In the midst of Navajo Nation sits the Chinle Community Center: a 2,000-seat monument to the most popular participant sport among the nation's most populous Indian tribe. The canter, which is in stark contrast to the surrounding open range and deserted, dust drapedtown, frequently plays host to a fleet of pickyp trucks as crowds gather for basketball - but a form of basektball not seen elsewhere.
Members of several generations participate in tournaments that draw teams from as far as 200 miles away, and efforts of local heroes do not go unrecognized. Fans admire the agility of a middle-aged, thoroughly over weight Navajo player who manages to leave his defender rooted as he guides body and ball to the hoop, and the relentless effort displayed by a Navajo team seemingly mismatched against towering Anglo (nonIndian) adversaries.
The spirit of each encounter is throughly enjoyed by the local basketball crowd, one unique to Naismith's game. Basketbll at Navajo Nation is more than a game. But it is not of such importance as to permanently increase anybody's anxiety level. Navajo spectators have the ability to become immersed in a contest, but loses are accepted quietly. The lack of antipathy on the loser's side is puzzling to a visitor bred on Celitcs-Knicks games or crosstown rivalries that provide more fireworks after the game than during it.
The crowds reaction to defeat is downright disconcerting to a graduate of little League high school or playground competition, where calm acceptance of defeat is a rare sight. Navajo players and their rooters offer a reasonable balance between winning and losing. Losing may not be the aim, but it does not foster the anxiety and hostility seen elsewhere.
Recent events at the Chile Community Centre emphasized this attitude. An all-Anglo team suffered defeat at the hands of a Navajo team, which had been subjected to racial epithets and war whoops throughout the game. Afterward the defeated visitors reactions ranged from near tears to aggravated racial hostility.
A later reversal of that decision only increased the animosity of the team from south of the reservation. On the other hand the Navajo players snowed restraint in their ability to deal with both the defeat and the attack on their humanity.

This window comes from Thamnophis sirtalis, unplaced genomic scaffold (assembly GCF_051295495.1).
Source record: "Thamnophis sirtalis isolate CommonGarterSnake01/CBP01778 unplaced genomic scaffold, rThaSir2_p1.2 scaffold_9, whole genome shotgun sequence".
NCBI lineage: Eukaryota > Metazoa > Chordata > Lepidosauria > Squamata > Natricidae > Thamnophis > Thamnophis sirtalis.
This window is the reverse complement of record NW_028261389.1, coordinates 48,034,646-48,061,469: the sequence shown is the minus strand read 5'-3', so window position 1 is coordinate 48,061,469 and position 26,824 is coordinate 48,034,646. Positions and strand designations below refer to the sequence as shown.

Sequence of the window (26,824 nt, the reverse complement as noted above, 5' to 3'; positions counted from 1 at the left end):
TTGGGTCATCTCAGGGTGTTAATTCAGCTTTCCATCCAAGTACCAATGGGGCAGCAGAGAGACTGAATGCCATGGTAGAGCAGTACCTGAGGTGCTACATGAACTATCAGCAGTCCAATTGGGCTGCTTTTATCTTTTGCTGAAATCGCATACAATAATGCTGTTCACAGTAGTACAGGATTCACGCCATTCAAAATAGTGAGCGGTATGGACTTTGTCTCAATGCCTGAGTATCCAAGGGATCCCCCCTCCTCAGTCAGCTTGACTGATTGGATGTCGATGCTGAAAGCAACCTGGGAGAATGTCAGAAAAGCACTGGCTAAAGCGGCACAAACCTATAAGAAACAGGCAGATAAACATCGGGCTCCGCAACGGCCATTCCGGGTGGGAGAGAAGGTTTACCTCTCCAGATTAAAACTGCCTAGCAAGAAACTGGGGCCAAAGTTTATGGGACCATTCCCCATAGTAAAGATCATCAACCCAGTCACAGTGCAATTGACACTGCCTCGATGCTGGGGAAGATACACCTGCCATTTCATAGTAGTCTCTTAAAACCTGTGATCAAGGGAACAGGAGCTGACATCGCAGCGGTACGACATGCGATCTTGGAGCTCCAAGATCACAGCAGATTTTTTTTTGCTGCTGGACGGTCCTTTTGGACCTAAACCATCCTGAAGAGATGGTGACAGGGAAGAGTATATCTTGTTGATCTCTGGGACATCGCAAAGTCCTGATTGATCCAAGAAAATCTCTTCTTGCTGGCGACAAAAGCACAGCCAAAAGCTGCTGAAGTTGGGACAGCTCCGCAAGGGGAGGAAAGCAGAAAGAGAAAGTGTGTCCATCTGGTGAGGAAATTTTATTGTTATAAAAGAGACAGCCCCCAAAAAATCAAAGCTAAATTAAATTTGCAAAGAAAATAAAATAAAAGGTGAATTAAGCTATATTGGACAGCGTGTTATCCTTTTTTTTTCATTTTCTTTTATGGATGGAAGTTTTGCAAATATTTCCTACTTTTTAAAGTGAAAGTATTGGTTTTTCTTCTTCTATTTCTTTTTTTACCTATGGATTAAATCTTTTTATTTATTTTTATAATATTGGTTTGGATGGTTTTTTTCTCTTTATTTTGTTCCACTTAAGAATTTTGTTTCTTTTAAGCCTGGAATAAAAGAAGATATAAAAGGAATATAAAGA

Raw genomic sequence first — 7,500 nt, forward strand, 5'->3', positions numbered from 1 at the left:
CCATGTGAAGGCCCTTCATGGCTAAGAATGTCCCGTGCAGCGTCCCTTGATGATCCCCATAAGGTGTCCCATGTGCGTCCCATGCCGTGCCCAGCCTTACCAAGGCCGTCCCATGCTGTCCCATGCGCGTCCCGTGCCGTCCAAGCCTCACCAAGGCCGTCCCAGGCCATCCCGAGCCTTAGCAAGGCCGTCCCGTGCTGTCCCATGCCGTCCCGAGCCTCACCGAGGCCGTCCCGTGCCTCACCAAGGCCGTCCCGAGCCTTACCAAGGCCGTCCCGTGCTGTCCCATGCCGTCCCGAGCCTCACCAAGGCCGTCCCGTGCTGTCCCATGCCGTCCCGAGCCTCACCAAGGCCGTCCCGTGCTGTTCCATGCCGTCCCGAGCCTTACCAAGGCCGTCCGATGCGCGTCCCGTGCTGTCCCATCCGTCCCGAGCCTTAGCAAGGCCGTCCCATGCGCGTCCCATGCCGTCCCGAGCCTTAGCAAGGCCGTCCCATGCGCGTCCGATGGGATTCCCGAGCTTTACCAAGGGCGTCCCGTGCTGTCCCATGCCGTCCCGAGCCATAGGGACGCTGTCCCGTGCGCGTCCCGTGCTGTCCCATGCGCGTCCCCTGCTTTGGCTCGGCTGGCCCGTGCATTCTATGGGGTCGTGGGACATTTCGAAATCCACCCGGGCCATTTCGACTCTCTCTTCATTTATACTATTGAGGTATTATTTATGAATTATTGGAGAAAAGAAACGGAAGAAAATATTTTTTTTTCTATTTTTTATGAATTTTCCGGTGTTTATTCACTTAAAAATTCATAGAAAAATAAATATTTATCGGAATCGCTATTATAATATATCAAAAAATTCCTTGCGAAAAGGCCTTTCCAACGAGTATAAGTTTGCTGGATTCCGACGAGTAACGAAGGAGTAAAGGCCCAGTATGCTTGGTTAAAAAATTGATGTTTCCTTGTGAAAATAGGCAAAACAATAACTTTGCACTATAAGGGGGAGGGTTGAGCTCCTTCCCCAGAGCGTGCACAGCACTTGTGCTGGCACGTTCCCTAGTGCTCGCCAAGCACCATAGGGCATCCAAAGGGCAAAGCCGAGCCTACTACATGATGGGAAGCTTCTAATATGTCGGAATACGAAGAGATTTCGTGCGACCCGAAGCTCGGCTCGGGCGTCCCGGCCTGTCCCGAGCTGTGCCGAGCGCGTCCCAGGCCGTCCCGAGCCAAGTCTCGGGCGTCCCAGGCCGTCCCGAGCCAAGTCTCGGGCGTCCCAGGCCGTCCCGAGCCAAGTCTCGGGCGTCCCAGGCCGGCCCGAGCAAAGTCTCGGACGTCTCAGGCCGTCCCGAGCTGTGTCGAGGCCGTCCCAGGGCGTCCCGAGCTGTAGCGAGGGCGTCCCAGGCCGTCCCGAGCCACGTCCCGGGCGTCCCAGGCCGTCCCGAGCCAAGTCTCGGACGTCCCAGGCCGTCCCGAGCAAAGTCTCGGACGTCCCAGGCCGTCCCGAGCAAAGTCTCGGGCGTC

Sportsmanship was most evident at the centre's premier basketball event. Within Navajo Nation, there is a rivalry that matches that of Notre Dame-UCIA game. The matchup: Window Rock versues Chinle. The game draws a turquoise draped crowd froma 75mile radius Families, including new-born babies and great grand-fathers travel in the back of pickups from hogans 50 miles from the nearest trading post to pack into the community for the game of the year.
The main and only paved, road in town is lined with pickups. Inside, the stands are a row of cowboy hats and Tony Thomas. People line up three deep behind each basket, which forces beleaguared officials to occasionally halt the game.
The game itself this year was played in contrasting halves. The first period which was all Chinle brought [WORD ILLEGIBLE] one side of the floor, while the second half unleashed the frenzy the Window Rock fans who had trayeled two hours from the capital of Navajo Nation.
Window Rock's most prominent sheerleader affectionately known as "Mother Hubbard" wore the long flowing skirt favored by traditional Navajo women. She is 80 years old. At games end, she could be seen striding through the muddy parking lot holding up one finger and declaring that a medicine man had guaranteed the out come.
Meanwhile, the victorious Window Rock team exited through a side door to avoid the jostling crowd. The postgame scene turned out to be hilarious as the focus of attention was drivers attempting to maneuver their wallowing pickups through the muck.
This spectator, frustrated by the defeat was left standing amid a crowd of Chinle backers who seemed unaffected by the outcome. The lesson wasclear. My frustration and anxiet drained away. Defeat may never be the same again.